In 1967, artist William Gropper completed a series of five windows along the east wall in the Gottlieb Community Hall at West Suburban Temple Har Zion.
Instead of traditional stained glass techniques, Gropper used one inch thick chunks of brilliantly colored glass which were cut to shape and chipped or faceted on the surface. Each window is two stories high and contain 11 panels of this chiseled glass set in a matrix.The windows are separated from each other by brick columns of approximately the same width as the windows themselves. They were made by the Valeska studios in Chicago.
We are proud to present a celebration of these vibrant windows which represent some of the most familiar stories of Genesis:
The top section of the window depicts the biblical verse, “Let there be light.”
The Tree of Life represents the good world with plants, fruit, seeds, birds, eggs, animals, reptiles, fish, water, and Adam and Eve.
The window’s base depicts the Sabbath as a day of rest and prayer.
This Window illustrates the turmoil and evil that came into the world after Creation.
The streak of lightening breaks down into the panels simultaneously with a representation of Cain slaying Abel and men destroying themselves.
The Flood comes upon the world, and one righteous man, Noah, builds the Ark and saves civilization.
At the base of the window a brilliant dove and olive branch symbolize hope and peace.
Abraham is commanded by God to look toward heaven and count the stars. He is promised that his descendants will be as numerous as the stars.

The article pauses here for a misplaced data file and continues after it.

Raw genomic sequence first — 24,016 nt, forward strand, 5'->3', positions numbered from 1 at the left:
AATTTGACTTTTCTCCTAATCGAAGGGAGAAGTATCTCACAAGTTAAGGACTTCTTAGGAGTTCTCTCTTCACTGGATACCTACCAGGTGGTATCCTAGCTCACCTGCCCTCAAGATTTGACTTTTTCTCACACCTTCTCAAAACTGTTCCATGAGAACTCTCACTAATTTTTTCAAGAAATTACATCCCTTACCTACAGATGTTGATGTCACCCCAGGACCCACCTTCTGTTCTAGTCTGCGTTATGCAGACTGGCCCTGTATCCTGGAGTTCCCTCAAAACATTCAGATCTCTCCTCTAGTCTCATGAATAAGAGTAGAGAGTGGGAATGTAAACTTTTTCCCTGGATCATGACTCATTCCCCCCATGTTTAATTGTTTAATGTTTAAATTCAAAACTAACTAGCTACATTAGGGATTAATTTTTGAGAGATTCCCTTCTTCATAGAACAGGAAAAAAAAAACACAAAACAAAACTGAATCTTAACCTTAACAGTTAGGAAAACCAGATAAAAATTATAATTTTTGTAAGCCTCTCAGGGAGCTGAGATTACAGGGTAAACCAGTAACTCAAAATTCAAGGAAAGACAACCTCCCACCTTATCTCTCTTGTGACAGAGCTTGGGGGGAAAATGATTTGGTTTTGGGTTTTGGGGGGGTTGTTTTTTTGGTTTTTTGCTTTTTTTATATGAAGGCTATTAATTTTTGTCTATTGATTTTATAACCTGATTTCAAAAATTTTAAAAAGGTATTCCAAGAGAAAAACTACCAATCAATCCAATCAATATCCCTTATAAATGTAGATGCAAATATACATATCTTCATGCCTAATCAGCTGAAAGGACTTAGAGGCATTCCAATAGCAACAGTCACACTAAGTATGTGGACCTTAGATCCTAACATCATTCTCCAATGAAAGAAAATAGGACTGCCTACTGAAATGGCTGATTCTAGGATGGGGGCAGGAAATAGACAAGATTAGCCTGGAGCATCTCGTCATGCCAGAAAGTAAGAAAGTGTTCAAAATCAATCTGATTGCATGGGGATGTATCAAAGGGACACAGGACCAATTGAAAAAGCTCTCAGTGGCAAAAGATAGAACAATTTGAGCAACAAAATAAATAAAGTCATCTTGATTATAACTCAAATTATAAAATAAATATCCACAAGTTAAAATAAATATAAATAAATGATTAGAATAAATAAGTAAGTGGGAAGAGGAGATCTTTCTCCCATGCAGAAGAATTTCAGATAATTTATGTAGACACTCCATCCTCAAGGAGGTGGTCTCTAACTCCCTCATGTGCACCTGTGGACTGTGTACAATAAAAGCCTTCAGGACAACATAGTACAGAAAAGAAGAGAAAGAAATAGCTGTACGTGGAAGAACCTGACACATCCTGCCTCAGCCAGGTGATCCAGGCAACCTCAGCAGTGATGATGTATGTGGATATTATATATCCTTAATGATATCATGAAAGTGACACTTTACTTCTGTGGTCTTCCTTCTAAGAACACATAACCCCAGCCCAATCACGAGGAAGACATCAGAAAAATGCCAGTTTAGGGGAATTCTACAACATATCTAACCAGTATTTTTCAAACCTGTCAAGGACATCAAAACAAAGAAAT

The design is a flowing continuity of stars woven into seeds coming through the darkness of the night.
The birth of Isaac, depicted by a big, bright star within a circle, was a great day of rejoicing for all humanity.
Abraham’s supreme test is the commandment to sacrifice Isaac.
An Angel of God intervenes at the last moment.
Near the bottom of the window, one can see the ram that miraculously appears in the thicket, enabling Abraham to avoid tragedy.
The design, showing more stars, seed and flowers, re-affirms God’s promise to Abraham that he will be the founder of a great nation.
The upper section depicts Jacob’s dream of a ladder with angels ascending and descending.
A furious Esau stands over Jacob with an upraised hand.
The lower portion shows Jacob prospering in Laban’s home. He leaves, and in the lonliness of the night extracts a blessing from the angel.
In the base of the window, we find that this blessing earns Jacob the name, Israel.
Joseph dreams of the stars and the moon bowing to him and the sheaves paying homage to his sheaf.
The middle section depicts the dreams of Pharaoh, his butler and baker.
After interpreting these dreams, Joseph becomes viceroy to Pharaoh.
The Tree of Life, which is filled with good things in the first window, now bears fruit, symbolizing the Twelve Tribes of Israel.